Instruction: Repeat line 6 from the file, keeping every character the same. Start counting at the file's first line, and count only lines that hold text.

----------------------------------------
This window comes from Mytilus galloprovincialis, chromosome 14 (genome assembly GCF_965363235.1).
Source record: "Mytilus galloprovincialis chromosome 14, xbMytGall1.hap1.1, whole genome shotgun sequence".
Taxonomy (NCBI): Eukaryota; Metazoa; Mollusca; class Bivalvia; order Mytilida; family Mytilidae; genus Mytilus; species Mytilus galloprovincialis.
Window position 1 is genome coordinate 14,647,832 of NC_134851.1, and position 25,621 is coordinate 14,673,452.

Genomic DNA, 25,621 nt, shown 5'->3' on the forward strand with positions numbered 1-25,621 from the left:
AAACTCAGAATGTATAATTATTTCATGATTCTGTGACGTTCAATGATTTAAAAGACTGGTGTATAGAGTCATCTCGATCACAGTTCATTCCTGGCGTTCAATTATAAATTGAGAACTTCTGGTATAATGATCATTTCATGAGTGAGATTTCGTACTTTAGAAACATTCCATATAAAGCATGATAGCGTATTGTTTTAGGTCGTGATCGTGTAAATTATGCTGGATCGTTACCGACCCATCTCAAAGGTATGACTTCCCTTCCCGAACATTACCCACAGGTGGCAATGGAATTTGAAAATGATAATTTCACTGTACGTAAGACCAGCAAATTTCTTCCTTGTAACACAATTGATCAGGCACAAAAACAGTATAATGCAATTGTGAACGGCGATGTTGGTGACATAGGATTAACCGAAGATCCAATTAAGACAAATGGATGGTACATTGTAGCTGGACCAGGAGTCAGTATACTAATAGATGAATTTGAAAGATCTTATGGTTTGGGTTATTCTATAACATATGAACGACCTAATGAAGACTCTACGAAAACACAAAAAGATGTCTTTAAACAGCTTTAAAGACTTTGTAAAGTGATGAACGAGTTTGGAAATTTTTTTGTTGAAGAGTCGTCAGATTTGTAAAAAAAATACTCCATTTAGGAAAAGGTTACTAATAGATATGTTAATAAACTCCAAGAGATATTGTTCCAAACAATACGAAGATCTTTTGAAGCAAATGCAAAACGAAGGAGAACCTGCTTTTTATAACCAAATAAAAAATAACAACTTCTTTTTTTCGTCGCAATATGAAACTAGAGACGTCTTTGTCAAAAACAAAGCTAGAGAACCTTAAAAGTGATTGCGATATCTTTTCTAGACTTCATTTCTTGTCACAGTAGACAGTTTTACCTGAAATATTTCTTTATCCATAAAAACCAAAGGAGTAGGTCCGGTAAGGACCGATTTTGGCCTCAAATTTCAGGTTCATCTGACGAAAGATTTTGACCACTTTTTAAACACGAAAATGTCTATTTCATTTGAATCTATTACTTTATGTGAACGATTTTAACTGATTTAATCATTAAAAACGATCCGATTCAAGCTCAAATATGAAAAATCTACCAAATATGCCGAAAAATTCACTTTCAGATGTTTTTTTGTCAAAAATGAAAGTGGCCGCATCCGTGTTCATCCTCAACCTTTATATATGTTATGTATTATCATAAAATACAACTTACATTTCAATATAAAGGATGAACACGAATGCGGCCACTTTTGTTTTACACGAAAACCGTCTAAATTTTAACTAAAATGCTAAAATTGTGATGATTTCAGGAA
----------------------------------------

AAACTCAGAATGTATAATTATTTCATGATTCTGTGACGTTCAATGATTTAAAAGACTGGTGTATAGAGTCATCTCGATCACAGTTCATTCCTGGCGTTCAATTATAAATTGAGAACTTCTGGTATAATGATCATTTCATGAGTGAGATTTCGTACTTTAGAAACATTCCATATAAAGCATGATAGCGTATTGTTTTAGGTCGTGATCGTGTAAATTATGCTGGATCGTTACCGACCCATCTCAAAGGTATGACTTCCCTTCCCGAACATTACCCACAGGTGGCAATGGAATTTGAAAATGATAATTTCACTGTACGTAAGACCAGCAAATTTCTTCCTTGTAACACAATTGATCAGGCACAAAAACAGTATAATGCAATTGTGAACGGCGATGTTGGTGACATAGGATTAACCGAAGATCCAATTAAGACAAATGGATGGTACATTGTAGCTGGACCAGGAGTCAGTATACTAATAGATGAATTTGAAAGATCTTATGGTTTGGGTTATTCTATAACATATGAACGACCTAATGAAGACTCTACGAAAACACAAAAAGATGTCTTTAAACAGCTTTAAAGACTTTGTAAAGTGATGAACGAGTTTGGAAATTTTTTTGTTGAAGAGTCGTCAGATTTGTAAAAAAAATACTCCATTTAGGAAAAGGTTACTAATAGATATGTTAATAAACTCCAAGAGATATTGTTCCAAACAATACGAAGATCTTTTGAAGCAAATGCAAAACGAAGGAGAACCTGCTTTTTATAACCAAATAAAAAATAACAACTTCTTTTTTTCGTCGCAATATGAAACTAGAGACGTCTTTGTCAAAAACAAAGCTAGAGAACCTTAAAAGTGATTGCGATATCTTTTCTAGACTTCATTTCTTGTCACAGTAGACAGTTTTACCTGAAATATTTCTTTATCCATAAAAACCAAAGGAGTAGGTCCGGTAAGGACCGATTTTGGCCTCAAATTTCAGGTTCATCTGACGAAAGATTTTGACCACTTTTTAAACACGAAAATGTCTATTTCATTTGAATCTATTACTTTATGTGAACGATTTTAACTGATTTAATCATTAAAAACGATCCGATTCAAGCTCAAATATGAAAAATCTACCAAATATGCCGAAAAATTCACTTTCAGATGTTTTTTTGTCAAAAATGAAAGTGGCCGCATCCGTGTTCATCCTCAACCTTTATATATGTTATGTATTATCATAAAATACAACTTACATTTCAATATAAAGGATGAACACGAATGCGGCCACTTTTGTTTTACACGAAAACCGTCTAAATTTTAACTAAAATGCTAAAATTGTGATGATTTCAGGAA